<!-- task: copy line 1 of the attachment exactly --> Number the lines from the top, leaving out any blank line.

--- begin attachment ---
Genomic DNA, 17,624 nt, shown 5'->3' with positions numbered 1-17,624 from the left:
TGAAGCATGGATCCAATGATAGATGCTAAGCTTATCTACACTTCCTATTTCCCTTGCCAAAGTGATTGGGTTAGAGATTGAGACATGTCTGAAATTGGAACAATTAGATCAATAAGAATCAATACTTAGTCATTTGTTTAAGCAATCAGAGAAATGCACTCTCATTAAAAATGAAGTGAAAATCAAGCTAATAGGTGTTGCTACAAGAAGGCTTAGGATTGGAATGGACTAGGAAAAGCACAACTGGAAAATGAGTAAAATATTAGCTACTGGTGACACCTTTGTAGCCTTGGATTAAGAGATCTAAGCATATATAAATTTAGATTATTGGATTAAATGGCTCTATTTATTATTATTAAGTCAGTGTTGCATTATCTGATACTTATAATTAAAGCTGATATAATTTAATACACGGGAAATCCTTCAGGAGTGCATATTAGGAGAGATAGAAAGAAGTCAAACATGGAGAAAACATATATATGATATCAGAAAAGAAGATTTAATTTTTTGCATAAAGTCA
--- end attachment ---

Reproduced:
Genomic DNA, 17,624 nt, shown 5'->3' with positions numbered 1-17,624 from the left: